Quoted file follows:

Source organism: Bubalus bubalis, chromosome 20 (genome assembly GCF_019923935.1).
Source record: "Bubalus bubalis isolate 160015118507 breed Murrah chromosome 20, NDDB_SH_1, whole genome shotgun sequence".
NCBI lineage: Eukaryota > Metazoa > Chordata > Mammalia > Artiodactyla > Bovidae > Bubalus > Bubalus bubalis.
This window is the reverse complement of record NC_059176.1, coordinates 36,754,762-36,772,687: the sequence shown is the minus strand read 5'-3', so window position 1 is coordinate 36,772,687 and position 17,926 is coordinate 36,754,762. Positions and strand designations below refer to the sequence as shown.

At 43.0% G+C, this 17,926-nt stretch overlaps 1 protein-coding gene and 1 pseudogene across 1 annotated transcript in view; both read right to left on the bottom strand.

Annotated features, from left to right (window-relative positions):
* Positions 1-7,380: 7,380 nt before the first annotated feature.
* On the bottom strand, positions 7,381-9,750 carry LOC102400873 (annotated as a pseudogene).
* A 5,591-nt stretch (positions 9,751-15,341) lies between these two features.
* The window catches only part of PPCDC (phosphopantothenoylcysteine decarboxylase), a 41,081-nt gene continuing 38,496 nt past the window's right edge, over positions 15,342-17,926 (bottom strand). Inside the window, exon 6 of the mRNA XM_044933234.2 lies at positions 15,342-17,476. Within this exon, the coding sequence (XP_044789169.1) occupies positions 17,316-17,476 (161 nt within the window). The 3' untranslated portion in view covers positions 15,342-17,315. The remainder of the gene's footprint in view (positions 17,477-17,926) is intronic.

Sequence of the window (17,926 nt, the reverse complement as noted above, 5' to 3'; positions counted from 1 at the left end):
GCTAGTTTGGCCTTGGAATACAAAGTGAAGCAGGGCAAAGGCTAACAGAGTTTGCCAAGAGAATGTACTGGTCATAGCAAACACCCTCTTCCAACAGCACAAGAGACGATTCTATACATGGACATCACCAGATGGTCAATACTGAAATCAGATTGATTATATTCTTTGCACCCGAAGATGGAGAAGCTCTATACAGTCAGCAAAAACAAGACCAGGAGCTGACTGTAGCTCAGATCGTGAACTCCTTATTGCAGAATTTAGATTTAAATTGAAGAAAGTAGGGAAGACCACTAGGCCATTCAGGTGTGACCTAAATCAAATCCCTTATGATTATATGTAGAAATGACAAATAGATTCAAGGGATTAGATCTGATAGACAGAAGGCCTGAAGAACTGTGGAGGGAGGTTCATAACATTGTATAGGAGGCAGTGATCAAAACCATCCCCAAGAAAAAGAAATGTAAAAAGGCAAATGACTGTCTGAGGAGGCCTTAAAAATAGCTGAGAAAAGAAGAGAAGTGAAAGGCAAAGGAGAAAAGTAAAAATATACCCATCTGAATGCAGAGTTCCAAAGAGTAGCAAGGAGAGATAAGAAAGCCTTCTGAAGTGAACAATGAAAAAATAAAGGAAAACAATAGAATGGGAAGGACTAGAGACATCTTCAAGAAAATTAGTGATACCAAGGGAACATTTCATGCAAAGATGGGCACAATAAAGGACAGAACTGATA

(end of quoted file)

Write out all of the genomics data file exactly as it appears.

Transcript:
Source organism: Bubalus bubalis, chromosome 20 (genome assembly GCF_019923935.1).
Source record: "Bubalus bubalis isolate 160015118507 breed Murrah chromosome 20, NDDB_SH_1, whole genome shotgun sequence".
NCBI lineage: Eukaryota > Metazoa > Chordata > Mammalia > Artiodactyla > Bovidae > Bubalus > Bubalus bubalis.
This window is the reverse complement of record NC_059176.1, coordinates 36,754,762-36,772,687: the sequence shown is the minus strand read 5'-3', so window position 1 is coordinate 36,772,687 and position 17,926 is coordinate 36,754,762. Positions and strand designations below refer to the sequence as shown.

At 43.0% G+C, this 17,926-nt stretch overlaps 1 protein-coding gene and 1 pseudogene across 1 annotated transcript in view; both read right to left on the bottom strand.

Annotated features, from left to right (window-relative positions):
* Positions 1-7,380: 7,380 nt before the first annotated feature.
* On the bottom strand, positions 7,381-9,750 carry LOC102400873 (annotated as a pseudogene).
* A 5,591-nt stretch (positions 9,751-15,341) lies between these two features.
* The window catches only part of PPCDC (phosphopantothenoylcysteine decarboxylase), a 41,081-nt gene continuing 38,496 nt past the window's right edge, over positions 15,342-17,926 (bottom strand). Inside the window, exon 6 of the mRNA XM_044933234.2 lies at positions 15,342-17,476. Within this exon, the coding sequence (XP_044789169.1) occupies positions 17,316-17,476 (161 nt within the window). The 3' untranslated portion in view covers positions 15,342-17,315. The remainder of the gene's footprint in view (positions 17,477-17,926) is intronic.

Sequence of the window (17,926 nt, the reverse complement as noted above, 5' to 3'; positions counted from 1 at the left end):
GCTAGTTTGGCCTTGGAATACAAAGTGAAGCAGGGCAAAGGCTAACAGAGTTTGCCAAGAGAATGTACTGGTCATAGCAAACACCCTCTTCCAACAGCACAAGAGACGATTCTATACATGGACATCACCAGATGGTCAATACTGAAATCAGATTGATTATATTCTTTGCACCCGAAGATGGAGAAGCTCTATACAGTCAGCAAAAACAAGACCAGGAGCTGACTGTAGCTCAGATCGTGAACTCCTTATTGCAGAATTTAGATTTAAATTGAAGAAAGTAGGGAAGACCACTAGGCCATTCAGGTGTGACCTAAATCAAATCCCTTATGATTATATGTAGAAATGACAAATAGATTCAAGGGATTAGATCTGATAGACAGAAGGCCTGAAGAACTGTGGAGGGAGGTTCATAACATTGTATAGGAGGCAGTGATCAAAACCATCCCCAAGAAAAAGAAATGTAAAAAGGCAAATGACTGTCTGAGGAGGCCTTAAAAATAGCTGAGAAAAGAAGAGAAGTGAAAGGCAAAGGAGAAAAGTAAAAATATACCCATCTGAATGCAGAGTTCCAAAGAGTAGCAAGGAGAGATAAGAAAGCCTTCTGAAGTGAACAATGAAAAAATAAAGGAAAACAATAGAATGGGAAGGACTAGAGACATCTTCAAGAAAATTAGTGATACCAAGGGAACATTTCATGCAAAGATGGGCACAATAAAGGACAGAACTGATA